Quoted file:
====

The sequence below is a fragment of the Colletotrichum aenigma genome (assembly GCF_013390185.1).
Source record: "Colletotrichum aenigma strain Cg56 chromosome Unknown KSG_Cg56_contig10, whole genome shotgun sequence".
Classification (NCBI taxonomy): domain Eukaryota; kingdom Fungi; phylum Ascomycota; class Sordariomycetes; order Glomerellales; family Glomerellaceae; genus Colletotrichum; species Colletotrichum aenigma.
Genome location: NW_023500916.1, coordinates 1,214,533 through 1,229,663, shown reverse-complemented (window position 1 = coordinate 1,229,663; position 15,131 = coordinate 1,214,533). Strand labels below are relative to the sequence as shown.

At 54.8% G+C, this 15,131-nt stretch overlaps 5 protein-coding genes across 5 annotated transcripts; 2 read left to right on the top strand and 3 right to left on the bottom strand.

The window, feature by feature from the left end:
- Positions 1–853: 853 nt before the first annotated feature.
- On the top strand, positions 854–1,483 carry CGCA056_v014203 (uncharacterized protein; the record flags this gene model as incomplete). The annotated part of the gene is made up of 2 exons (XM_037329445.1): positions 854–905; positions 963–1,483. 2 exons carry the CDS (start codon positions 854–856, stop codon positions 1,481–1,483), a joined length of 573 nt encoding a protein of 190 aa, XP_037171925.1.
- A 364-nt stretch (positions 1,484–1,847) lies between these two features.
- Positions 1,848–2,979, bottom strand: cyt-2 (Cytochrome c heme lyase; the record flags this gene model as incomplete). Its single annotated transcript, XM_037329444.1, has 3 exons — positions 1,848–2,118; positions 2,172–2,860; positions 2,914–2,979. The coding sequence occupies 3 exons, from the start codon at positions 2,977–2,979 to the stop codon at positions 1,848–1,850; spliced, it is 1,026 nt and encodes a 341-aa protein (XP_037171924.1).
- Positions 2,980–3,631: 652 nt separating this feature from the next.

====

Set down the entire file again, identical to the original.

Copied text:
The sequence below is a fragment of the Colletotrichum aenigma genome (assembly GCF_013390185.1).
Source record: "Colletotrichum aenigma strain Cg56 chromosome Unknown KSG_Cg56_contig10, whole genome shotgun sequence".
Classification (NCBI taxonomy): domain Eukaryota; kingdom Fungi; phylum Ascomycota; class Sordariomycetes; order Glomerellales; family Glomerellaceae; genus Colletotrichum; species Colletotrichum aenigma.
Genome location: NW_023500916.1, coordinates 1,214,533 through 1,229,663, shown reverse-complemented (window position 1 = coordinate 1,229,663; position 15,131 = coordinate 1,214,533). Strand labels below are relative to the sequence as shown.

At 54.8% G+C, this 15,131-nt stretch overlaps 5 protein-coding genes across 5 annotated transcripts; 2 read left to right on the top strand and 3 right to left on the bottom strand.

The window, feature by feature from the left end:
- Positions 1–853: 853 nt before the first annotated feature.
- On the top strand, positions 854–1,483 carry CGCA056_v014203 (uncharacterized protein; the record flags this gene model as incomplete). The annotated part of the gene is made up of 2 exons (XM_037329445.1): positions 854–905; positions 963–1,483. 2 exons carry the CDS (start codon positions 854–856, stop codon positions 1,481–1,483), a joined length of 573 nt encoding a protein of 190 aa, XP_037171925.1.
- A 364-nt stretch (positions 1,484–1,847) lies between these two features.
- Positions 1,848–2,979, bottom strand: cyt-2 (Cytochrome c heme lyase; the record flags this gene model as incomplete). Its single annotated transcript, XM_037329444.1, has 3 exons — positions 1,848–2,118; positions 2,172–2,860; positions 2,914–2,979. The coding sequence occupies 3 exons, from the start codon at positions 2,977–2,979 to the stop codon at positions 1,848–1,850; spliced, it is 1,026 nt and encodes a 341-aa protein (XP_037171924.1).
- Positions 2,980–3,631: 652 nt separating this feature from the next.